Sheep on the BRAE irrigation test field

Sheep on the BRAE irrigation test field

Sheep on the Bio Resource Agricultural Resource Test fields

Fletcher, one of the mousers at the Horticulture Unit, getting some much-needed TLC.

Say “Hi” to Fletcher when you are up at the Horticulture unit!

We treat our barn cats and mousers very well here! An extra special thank you to the Cal Poly Cat Program for taking care of our campus kitties!
Check out the Cal Poly Cat Program at: http://www.afd.calpoly.edu/facilities/cats/index.html

Hummingbird nest in the greenhouse corridor at the Horticulture Unit

Hummers nest at the Horticulture Unit

Baby swallows in the breezeway at the Horticulture Unit

How do they all fit in that tiny nest?!

Birdhouse at the Horticulture Dorm

The baby horses are out with their moms at the Horse Unit right across the way from the Horticulture Unit at the top of Via Carta on Cal Poly SLO’s campus.

Just enjoying the beautiful sun!

Take a walk up to the Horse Unit and pet a horse or two!

Horses!

Scrub jay at the Horse Unit

Thomas, the mouser at the Horse Unit

Thomas getting ready for a nap

View from the Horse Unit

Bishop’s Peak in the background; not a bad place to attend class 🙂

They don’t seem to mind the sprinklers.

Visit the Swine Unit!

Pirate calf

At the Dairy

Good luck studying for your finals! Hope this post reminds you to take it SLO!

 

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Back to Cali

Posted by: Mitchell

Hi All!

Sorry for the delay. It has been a rather hectic schedule since I left Iowa to finish my last quarters at Cal Poly!  As of this point, I am taking my last three required classes at Cal Poly, and then it is back to Colusa I go.  I felt that this blog was as good a time as any to reflect on my last five years in the HCS department.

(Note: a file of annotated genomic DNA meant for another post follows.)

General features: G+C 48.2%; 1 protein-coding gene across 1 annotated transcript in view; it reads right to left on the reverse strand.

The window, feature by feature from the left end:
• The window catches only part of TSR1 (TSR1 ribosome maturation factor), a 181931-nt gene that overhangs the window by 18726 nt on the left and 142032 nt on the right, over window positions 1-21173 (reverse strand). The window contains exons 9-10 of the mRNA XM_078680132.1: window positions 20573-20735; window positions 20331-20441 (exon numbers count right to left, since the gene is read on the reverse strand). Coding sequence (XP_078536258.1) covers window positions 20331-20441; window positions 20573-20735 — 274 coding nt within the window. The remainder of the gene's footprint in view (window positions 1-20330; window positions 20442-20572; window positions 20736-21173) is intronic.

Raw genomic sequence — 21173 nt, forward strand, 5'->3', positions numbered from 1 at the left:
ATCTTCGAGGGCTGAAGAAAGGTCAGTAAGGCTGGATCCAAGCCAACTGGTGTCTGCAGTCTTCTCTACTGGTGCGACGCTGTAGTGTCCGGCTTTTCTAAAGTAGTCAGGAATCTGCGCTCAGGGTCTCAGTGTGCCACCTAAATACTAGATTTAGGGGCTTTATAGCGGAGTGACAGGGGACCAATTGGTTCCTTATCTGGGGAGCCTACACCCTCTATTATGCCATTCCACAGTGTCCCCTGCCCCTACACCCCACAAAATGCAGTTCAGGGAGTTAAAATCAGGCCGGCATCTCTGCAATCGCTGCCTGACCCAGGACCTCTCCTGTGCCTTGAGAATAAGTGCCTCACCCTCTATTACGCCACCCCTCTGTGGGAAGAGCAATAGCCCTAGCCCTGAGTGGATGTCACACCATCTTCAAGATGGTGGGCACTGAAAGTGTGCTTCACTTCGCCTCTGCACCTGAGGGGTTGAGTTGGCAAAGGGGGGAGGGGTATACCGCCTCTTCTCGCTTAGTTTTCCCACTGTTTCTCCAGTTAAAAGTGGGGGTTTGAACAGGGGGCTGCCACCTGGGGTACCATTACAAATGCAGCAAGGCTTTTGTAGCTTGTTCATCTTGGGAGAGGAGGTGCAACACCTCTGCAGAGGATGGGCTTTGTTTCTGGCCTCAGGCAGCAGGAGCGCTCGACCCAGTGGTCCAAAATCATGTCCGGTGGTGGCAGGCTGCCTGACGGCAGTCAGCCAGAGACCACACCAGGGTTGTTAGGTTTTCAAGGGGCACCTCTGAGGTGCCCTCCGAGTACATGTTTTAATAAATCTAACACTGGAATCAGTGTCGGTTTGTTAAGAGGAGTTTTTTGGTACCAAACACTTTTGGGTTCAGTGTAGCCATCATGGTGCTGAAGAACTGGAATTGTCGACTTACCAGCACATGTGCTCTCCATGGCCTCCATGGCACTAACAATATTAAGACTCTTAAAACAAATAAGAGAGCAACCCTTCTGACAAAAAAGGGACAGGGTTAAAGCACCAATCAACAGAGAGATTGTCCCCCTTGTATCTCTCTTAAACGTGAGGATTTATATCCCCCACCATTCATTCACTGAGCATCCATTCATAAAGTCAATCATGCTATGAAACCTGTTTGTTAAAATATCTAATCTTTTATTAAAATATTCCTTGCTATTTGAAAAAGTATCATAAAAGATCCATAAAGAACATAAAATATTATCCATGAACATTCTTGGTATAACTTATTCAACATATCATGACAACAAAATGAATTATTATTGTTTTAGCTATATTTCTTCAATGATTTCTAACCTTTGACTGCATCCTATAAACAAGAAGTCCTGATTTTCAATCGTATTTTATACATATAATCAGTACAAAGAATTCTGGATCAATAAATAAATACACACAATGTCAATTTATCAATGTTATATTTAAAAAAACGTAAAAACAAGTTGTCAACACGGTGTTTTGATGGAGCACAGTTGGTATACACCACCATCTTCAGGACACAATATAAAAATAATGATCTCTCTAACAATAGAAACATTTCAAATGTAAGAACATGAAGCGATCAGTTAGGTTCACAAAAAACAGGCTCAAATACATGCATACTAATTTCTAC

I came to this university in 2007.  I didn’t know anybody, and realistically, I didn’t even really know myself.  Since that time I have taken more than 52 classes and met lifelong friends.  I have also had the chance to do things that I never thought possible such as travel both the world and the United States. I have been given the chance to not only be a student in a University, but be an individual at a school full of professors and staff who know me and what I need to succeed.

The main purpose of a college degree is to help prepare you for a career, but along with that, it’s to help you find out what your passion is.  For example, I am currently growing hydroponic lettuce for my senior project.  With this project we are hoping to start a breeding project that could help improve the way that we grow lettuce in California.  None of this would have been possible without the help of my advisor, my professors, and my classmates.  The project itself is an accumulation of everything I have learned at Cal Poly, and I really think it exemplifies everything that I love about this school.  Before this project, I had never grown anything using hydroponics, yet here I am, one quarter later growing whole lettuce crops.  Learn by Doing at its finest.
I believe that this blog has given people a good look at our everyday lives and what it might mean to be a student at this school.  If you love agriculture, learning, and growing as a student and as a person, come to Cal Poly, and become a member of our AEPS family.